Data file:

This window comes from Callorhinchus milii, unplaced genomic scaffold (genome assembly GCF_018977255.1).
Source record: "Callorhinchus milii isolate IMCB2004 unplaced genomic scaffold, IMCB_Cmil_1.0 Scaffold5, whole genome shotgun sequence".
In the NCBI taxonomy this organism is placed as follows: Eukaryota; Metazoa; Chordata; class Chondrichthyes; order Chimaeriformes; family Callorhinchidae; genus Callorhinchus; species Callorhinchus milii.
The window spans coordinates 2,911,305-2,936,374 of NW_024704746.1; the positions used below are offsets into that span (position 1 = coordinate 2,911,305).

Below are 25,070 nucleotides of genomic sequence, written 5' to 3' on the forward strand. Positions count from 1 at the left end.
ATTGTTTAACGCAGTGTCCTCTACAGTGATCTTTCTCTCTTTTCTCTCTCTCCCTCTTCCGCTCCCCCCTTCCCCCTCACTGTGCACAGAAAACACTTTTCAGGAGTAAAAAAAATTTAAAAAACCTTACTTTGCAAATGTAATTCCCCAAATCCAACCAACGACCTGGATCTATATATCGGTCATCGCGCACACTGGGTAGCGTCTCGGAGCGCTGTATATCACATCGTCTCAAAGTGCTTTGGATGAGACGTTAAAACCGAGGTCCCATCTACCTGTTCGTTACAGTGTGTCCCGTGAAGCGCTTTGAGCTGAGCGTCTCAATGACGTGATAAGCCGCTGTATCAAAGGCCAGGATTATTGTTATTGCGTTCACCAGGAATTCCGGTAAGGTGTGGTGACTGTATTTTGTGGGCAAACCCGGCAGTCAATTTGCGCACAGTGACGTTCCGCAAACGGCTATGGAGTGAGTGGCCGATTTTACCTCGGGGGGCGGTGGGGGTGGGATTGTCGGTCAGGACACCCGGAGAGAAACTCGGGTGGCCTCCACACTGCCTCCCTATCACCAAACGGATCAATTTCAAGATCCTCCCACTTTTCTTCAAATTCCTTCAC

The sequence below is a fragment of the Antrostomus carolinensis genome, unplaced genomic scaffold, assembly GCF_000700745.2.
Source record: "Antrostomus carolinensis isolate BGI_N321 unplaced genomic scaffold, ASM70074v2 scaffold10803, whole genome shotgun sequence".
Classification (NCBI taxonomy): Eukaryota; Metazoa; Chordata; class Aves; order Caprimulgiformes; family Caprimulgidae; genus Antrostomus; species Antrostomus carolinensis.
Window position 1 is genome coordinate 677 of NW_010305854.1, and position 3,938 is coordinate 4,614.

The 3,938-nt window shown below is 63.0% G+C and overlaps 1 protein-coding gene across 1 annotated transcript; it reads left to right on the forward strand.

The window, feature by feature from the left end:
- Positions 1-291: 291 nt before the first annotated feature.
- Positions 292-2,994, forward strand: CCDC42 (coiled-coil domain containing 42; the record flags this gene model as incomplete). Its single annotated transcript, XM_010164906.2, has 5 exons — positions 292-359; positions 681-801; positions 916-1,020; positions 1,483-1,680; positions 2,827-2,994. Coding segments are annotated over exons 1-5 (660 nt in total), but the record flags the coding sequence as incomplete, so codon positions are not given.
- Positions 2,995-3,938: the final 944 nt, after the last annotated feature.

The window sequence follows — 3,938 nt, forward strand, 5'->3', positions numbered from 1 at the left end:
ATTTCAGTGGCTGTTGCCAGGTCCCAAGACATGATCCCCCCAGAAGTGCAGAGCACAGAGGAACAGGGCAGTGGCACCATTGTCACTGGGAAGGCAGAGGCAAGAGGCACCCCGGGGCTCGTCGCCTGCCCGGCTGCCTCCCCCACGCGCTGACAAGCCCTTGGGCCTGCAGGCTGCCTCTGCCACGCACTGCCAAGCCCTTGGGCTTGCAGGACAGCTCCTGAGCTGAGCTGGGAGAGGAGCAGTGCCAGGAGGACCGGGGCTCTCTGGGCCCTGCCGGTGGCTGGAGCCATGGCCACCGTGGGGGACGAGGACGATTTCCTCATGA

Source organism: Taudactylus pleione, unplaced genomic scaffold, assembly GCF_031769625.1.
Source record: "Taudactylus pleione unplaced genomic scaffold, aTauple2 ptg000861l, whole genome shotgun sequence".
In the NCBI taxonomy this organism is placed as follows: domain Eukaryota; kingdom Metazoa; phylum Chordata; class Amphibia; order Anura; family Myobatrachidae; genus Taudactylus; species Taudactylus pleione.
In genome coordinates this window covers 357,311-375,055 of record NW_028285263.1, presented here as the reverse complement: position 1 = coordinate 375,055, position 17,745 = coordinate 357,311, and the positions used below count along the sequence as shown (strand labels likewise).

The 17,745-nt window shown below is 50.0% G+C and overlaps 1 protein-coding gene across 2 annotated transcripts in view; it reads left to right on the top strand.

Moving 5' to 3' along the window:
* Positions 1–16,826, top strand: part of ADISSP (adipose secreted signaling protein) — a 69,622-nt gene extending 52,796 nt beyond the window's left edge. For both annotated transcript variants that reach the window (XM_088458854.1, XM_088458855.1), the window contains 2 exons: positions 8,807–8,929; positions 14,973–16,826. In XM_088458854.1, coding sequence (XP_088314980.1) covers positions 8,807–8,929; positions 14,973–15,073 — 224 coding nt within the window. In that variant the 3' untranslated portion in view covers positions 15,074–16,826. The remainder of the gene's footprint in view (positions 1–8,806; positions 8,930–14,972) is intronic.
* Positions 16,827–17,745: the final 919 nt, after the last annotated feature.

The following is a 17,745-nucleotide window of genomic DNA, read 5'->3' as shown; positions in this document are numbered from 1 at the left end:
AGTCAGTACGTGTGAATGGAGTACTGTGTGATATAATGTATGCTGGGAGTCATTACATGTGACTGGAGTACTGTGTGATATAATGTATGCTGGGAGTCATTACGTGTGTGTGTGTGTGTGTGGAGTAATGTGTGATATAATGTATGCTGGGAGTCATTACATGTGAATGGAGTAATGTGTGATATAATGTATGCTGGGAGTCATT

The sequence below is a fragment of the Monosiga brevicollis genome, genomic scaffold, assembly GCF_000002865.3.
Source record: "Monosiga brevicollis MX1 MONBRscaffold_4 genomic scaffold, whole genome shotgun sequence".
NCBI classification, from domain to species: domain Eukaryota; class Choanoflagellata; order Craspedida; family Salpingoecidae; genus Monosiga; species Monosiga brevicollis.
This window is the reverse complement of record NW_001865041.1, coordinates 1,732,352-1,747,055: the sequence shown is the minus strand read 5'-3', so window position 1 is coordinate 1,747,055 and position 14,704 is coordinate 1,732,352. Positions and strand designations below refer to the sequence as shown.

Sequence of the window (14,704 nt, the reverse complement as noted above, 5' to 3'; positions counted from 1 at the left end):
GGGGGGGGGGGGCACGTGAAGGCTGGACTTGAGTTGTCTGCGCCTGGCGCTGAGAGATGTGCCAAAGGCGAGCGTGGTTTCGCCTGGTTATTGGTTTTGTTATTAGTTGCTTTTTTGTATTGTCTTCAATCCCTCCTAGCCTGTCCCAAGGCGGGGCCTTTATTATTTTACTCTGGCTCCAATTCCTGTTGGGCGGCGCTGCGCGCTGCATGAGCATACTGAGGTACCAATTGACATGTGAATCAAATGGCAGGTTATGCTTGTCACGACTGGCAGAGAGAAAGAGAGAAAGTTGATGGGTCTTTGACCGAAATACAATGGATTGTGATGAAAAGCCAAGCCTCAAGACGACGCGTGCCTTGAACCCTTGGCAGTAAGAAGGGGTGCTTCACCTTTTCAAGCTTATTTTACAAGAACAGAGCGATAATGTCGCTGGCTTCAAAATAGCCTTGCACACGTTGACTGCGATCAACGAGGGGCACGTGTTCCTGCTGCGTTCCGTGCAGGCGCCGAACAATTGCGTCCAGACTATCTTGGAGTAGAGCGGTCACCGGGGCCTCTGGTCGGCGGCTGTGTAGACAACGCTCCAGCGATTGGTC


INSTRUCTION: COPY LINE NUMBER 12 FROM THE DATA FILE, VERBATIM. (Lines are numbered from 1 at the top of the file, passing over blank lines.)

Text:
The window, feature by feature from the left end: